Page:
Crowds gathered everywhere, and churchmen such as Archbishop Byrne of Dublin, Cardinal MacRory of Armagh, Cardinal Hayes of New York and Monsignor Heylen, Bishop of Namur, were cheered much as present-day crowds cheer X-Factor celebrities.

The Congress culminated in a vast open-air Mass in the Phoenix Park, which drew a crowd estimated at a million.

A high point of the Mass came when John McCormack, a Papal Count since 1928 and possibly the best-known Irishman in the world at the time, sang Panis Angelicus.

This moment, relayed through the PA system along the quays and into the city centre “added to the sense of pride that so many people derived from the event. It was an unforgettable moment for all present,” according to historian Rory O’Dwyer.

The Eucharistic Congress of 2012 will, of course, take place in an Ireland immensely different from the country Cardinal Lauri visited in 1932.

Then, there was an air of supreme confidence among the Catholic hierarchy; now, the church has been undermined by child-abuse scandals and accusations of a cover-up.

Then, the utterances and movements of the clergy were reported uncritically by a subservient press; today, various pronouncements, pastoral letters and encyclicals are much more rigorously examined.

In 1932, the gates of the Phoenix Park were removed to facilitate the Eucharistic procession into the city. This week, one correspondent asked that the organisers of the 2012 event put them back.

More tea, Father? How John Charles McQuaid
used the Congress to boost Blackrock College

JOHN Charles McQuaid, later to become the feared and revered Archbishop of Dublin, was President of Blackrock College in 1932. He was charged with hosting a garden party for dignitaries attending the Eucharistic Congress in the grounds of the college. He took immense pains over the organisation of the event, seeing it as a test of his administrative capabilities. Some 20,000 people attended, and it was regarded as a triumph. Biographers have suggested that his role in the success of the gathering, his attention to detail regarding titles, precedence and the social niceties of the Church, played a major role in his elevation to Archbishop eight years later, a post he held for over 30 years.

Publish and be damned – de Valera, the
Irish Press  and the MacNeill Affair

THE Congress was as much a political event as it was a religious or social one. The newly elected de Valera Government decided to use the occasion to undermine the office of the Governor General, James MacNeill.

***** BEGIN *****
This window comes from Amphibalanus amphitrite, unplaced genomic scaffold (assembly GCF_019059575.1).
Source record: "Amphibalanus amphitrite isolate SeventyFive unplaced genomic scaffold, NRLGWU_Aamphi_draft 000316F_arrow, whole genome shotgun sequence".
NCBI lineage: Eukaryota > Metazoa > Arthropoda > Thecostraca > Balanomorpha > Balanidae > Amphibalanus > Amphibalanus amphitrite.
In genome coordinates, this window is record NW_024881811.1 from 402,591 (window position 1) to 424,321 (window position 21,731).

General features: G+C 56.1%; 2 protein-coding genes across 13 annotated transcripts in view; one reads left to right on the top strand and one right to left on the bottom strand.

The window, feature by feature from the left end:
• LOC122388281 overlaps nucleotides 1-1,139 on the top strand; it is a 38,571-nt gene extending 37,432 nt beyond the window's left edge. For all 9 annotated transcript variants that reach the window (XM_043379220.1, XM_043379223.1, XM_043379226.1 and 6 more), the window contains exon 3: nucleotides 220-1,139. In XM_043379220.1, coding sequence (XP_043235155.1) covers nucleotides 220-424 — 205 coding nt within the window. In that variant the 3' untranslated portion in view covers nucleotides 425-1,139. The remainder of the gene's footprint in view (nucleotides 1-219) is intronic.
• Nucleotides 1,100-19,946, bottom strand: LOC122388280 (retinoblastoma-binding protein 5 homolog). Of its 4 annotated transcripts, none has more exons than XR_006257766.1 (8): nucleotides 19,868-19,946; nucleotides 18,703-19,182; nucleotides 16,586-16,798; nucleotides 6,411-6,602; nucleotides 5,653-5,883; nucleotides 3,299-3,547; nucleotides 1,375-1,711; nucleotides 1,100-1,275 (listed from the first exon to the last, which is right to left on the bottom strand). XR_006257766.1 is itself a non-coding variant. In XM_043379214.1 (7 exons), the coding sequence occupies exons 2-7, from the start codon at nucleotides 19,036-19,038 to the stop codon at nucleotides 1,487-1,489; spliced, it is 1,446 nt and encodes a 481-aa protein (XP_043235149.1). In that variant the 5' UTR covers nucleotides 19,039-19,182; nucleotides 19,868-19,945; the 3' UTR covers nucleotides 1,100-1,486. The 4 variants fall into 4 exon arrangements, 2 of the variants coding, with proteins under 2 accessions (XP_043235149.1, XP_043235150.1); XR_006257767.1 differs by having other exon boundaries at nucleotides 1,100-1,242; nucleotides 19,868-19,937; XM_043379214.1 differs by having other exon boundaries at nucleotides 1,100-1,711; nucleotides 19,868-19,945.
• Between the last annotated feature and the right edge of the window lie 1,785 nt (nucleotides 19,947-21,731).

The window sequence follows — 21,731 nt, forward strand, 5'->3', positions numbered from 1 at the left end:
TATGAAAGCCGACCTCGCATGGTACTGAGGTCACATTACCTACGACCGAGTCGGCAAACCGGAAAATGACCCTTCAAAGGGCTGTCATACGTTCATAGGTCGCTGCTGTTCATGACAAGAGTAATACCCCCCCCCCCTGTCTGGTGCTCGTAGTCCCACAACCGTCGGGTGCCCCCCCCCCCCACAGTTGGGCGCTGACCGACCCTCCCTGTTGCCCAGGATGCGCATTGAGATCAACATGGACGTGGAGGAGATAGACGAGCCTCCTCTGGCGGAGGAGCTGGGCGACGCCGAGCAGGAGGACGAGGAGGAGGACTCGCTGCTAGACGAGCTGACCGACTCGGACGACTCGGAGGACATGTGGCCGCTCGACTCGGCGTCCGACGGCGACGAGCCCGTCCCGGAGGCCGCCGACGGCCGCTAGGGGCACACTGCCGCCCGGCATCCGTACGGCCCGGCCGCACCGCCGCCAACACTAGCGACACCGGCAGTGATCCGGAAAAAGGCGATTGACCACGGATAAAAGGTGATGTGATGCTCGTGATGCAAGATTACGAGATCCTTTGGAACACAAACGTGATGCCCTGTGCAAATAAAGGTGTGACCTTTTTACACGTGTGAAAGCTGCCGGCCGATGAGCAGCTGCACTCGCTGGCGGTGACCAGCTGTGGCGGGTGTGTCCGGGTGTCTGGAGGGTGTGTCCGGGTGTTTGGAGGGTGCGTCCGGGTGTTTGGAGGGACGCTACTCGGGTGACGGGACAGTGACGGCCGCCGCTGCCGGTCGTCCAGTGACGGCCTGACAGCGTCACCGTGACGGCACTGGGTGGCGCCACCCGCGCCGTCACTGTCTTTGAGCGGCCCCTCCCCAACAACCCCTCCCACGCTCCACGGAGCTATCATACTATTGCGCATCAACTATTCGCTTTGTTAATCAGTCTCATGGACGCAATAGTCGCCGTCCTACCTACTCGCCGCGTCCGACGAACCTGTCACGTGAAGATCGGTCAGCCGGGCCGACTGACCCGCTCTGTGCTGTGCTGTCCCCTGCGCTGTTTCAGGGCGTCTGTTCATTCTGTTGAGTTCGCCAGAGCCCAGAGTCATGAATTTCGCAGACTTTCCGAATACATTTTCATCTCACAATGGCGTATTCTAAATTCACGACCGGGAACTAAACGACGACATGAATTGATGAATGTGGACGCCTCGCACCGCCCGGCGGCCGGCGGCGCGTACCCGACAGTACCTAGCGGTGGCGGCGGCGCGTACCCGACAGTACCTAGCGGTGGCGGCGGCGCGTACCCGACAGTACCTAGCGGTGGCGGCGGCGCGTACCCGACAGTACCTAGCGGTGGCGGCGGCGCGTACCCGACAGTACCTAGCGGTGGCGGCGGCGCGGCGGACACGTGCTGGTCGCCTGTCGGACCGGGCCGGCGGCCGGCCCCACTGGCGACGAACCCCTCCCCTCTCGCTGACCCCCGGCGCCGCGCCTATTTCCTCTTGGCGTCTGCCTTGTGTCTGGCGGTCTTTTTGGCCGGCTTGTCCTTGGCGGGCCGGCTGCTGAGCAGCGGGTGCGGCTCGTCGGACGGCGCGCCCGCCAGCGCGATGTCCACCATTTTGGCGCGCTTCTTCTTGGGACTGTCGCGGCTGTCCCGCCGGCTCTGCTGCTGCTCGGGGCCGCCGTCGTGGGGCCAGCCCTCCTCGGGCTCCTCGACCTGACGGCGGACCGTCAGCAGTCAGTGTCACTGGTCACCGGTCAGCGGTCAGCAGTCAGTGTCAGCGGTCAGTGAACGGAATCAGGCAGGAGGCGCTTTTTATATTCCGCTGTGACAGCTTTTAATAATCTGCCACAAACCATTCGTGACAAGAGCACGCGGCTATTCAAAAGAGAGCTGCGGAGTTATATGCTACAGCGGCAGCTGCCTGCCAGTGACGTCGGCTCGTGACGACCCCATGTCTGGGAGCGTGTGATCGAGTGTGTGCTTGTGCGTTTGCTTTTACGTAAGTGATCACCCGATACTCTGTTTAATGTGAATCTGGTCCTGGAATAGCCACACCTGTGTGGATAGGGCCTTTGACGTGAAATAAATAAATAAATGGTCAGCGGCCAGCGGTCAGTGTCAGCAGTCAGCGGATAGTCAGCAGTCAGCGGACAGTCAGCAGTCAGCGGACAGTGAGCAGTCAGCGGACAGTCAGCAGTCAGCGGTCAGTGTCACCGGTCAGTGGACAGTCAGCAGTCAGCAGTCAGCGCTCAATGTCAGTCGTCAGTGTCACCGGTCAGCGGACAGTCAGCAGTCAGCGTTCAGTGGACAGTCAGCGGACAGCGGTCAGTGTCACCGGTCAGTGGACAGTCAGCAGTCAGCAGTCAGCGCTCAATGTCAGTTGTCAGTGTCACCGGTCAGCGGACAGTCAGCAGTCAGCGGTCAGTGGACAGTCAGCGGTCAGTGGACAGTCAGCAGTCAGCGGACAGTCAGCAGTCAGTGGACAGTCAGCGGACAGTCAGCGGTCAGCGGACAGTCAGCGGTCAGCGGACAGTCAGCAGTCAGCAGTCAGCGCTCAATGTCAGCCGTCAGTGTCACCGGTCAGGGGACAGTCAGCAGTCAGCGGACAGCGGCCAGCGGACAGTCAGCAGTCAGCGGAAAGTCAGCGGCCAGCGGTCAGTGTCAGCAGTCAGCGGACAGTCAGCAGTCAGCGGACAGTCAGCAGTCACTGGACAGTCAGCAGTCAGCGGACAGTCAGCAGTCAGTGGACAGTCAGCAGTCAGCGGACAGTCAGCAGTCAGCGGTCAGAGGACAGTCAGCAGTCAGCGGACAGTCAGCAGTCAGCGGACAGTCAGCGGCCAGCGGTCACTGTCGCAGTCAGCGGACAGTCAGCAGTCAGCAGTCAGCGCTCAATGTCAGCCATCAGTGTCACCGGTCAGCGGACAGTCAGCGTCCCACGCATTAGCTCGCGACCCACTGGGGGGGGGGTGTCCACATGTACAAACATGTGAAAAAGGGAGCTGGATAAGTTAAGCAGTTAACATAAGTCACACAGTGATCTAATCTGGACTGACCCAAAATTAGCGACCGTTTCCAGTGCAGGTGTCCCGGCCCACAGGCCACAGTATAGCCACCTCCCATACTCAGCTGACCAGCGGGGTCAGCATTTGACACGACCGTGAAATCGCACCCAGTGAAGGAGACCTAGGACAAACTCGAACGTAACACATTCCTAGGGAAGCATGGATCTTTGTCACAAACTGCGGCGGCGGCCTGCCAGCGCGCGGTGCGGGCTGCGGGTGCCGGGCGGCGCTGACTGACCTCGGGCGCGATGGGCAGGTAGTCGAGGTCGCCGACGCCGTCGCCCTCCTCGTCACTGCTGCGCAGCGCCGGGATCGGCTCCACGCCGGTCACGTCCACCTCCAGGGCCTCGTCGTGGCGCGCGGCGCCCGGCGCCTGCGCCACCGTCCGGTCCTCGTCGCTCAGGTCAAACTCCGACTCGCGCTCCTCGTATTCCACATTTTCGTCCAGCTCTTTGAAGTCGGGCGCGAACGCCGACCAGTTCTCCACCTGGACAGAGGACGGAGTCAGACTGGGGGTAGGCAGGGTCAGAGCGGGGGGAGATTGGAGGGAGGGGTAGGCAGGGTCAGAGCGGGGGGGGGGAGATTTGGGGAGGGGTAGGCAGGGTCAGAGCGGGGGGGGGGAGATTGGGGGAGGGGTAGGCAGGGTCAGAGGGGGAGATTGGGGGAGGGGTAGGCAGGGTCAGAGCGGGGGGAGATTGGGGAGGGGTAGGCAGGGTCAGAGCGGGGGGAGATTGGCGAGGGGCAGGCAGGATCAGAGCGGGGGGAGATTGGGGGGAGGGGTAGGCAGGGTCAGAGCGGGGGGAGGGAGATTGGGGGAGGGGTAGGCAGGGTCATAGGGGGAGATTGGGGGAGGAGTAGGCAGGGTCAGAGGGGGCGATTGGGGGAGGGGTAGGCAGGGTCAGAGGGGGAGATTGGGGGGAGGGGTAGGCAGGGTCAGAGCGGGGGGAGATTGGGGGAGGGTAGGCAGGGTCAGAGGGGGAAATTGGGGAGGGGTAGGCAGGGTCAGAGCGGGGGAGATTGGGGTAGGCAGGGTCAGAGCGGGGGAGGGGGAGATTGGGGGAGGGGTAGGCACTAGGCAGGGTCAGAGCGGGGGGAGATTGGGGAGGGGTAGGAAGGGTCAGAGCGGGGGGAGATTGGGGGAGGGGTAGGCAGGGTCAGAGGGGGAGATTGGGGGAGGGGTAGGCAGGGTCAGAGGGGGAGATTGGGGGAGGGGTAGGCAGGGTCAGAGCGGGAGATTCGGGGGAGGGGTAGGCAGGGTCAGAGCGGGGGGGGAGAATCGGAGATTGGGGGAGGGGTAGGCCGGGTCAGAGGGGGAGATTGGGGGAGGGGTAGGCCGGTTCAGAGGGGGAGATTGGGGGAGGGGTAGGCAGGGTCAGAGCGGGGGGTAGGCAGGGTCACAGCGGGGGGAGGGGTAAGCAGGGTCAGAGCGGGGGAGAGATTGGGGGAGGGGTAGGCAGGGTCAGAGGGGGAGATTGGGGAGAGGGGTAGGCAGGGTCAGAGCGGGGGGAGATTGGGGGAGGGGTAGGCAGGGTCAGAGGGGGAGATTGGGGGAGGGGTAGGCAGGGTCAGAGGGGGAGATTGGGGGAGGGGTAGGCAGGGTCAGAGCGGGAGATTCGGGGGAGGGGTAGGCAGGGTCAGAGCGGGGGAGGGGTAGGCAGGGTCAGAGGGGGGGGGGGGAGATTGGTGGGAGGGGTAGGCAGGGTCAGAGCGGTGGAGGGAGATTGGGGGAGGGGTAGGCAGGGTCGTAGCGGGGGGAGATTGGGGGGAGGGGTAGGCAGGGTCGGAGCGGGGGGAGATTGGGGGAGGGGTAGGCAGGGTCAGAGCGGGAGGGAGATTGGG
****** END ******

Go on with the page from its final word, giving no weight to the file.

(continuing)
Ireland was still part of the British Commonwealth, and the Governor General was Britain’s representative to Ireland. He lived in the Vice-Regal lodge in the Phoenix Park and played a prominent role in the official life of the country.

According to historian Tim Pat Coogan, it had long been de Valera’s intention “to demean and eventually dispose of” the office of Governor General.

In April 1932, MacNeill wrote to inform the Government that he was inviting several guests to stay for the duration of the Congress. De Valera delayed his response until the invitations had gone out.

Then the Government wrote to MacNeill saying his guests were an embarrassment, and they were not invited to any functions connected with the Congress.

MacNeill waited until the Congress had ended before writing to complain. Unless he got an apology, he would publish his correspondence with de Valera, he said.

The apology was not given and, on July 10, McNeill had copies of the letters delivered to all the Dublin papers. De Valera promptly sent an army general and a troop of gardai to instruct the editors not to publish.

The resourceful MacNeill then sent copies to papers in the North and the UK. De Valera deployed the Army and the Gardai to prevent these papers being distributed in the Republic, but he was too late to stop the Daily Chronicle from making it into the shops.

De Valera then instructed the Irish newspapers to publish the correspondence also, which they did, thus ending an entertaining chase around newspaper offices, mail boat cargo holds and border crossings.

The dark art of spin was evident even in 1932. The Irish Press editorial on the matter concluded that the affair showed that MacNeill was “wholly unsuited to the position which he occupies”.